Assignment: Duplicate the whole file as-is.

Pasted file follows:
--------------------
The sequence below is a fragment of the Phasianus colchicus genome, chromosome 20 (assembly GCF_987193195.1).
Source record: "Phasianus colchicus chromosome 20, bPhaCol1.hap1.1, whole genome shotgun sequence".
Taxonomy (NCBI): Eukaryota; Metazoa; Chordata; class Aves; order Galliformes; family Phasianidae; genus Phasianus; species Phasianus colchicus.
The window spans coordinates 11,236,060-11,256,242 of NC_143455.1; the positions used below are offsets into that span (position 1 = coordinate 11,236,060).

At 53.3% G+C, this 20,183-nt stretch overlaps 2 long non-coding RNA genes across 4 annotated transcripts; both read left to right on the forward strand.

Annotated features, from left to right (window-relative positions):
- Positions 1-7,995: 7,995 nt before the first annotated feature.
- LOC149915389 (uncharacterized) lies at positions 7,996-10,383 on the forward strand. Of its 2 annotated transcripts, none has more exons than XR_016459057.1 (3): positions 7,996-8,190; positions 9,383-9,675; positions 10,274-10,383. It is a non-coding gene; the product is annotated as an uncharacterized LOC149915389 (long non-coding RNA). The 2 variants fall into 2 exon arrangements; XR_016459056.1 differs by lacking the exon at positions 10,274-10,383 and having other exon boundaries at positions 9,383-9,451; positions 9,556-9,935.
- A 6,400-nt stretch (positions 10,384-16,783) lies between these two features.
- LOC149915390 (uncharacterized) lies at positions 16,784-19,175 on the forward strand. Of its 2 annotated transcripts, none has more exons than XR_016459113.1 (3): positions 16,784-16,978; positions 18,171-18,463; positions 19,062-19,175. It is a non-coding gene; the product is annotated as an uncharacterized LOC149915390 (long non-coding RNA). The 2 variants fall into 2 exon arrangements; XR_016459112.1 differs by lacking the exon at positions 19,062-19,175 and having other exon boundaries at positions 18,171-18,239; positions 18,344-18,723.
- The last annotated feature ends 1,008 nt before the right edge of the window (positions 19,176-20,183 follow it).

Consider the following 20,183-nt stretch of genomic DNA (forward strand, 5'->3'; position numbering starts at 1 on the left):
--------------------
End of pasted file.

The sequence below is a fragment of the Phasianus colchicus genome, chromosome 20 (assembly GCF_987193195.1).
Source record: "Phasianus colchicus chromosome 20, bPhaCol1.hap1.1, whole genome shotgun sequence".
Taxonomy (NCBI): Eukaryota; Metazoa; Chordata; class Aves; order Galliformes; family Phasianidae; genus Phasianus; species Phasianus colchicus.
The window spans coordinates 11,236,060-11,256,242 of NC_143455.1; the positions used below are offsets into that span (position 1 = coordinate 11,236,060).

At 53.3% G+C, this 20,183-nt stretch overlaps 2 long non-coding RNA genes across 4 annotated transcripts; both read left to right on the forward strand.

Annotated features, from left to right (window-relative positions):
- Positions 1-7,995: 7,995 nt before the first annotated feature.
- LOC149915389 (uncharacterized) lies at positions 7,996-10,383 on the forward strand. Of its 2 annotated transcripts, none has more exons than XR_016459057.1 (3): positions 7,996-8,190; positions 9,383-9,675; positions 10,274-10,383. It is a non-coding gene; the product is annotated as an uncharacterized LOC149915389 (long non-coding RNA). The 2 variants fall into 2 exon arrangements; XR_016459056.1 differs by lacking the exon at positions 10,274-10,383 and having other exon boundaries at positions 9,383-9,451; positions 9,556-9,935.
- A 6,400-nt stretch (positions 10,384-16,783) lies between these two features.
- LOC149915390 (uncharacterized) lies at positions 16,784-19,175 on the forward strand. Of its 2 annotated transcripts, none has more exons than XR_016459113.1 (3): positions 16,784-16,978; positions 18,171-18,463; positions 19,062-19,175. It is a non-coding gene; the product is annotated as an uncharacterized LOC149915390 (long non-coding RNA). The 2 variants fall into 2 exon arrangements; XR_016459112.1 differs by lacking the exon at positions 19,062-19,175 and having other exon boundaries at positions 18,171-18,239; positions 18,344-18,723.
- The last annotated feature ends 1,008 nt before the right edge of the window (positions 19,176-20,183 follow it).

Consider the following 20,183-nt stretch of genomic DNA (forward strand, 5'->3'; position numbering starts at 1 on the left):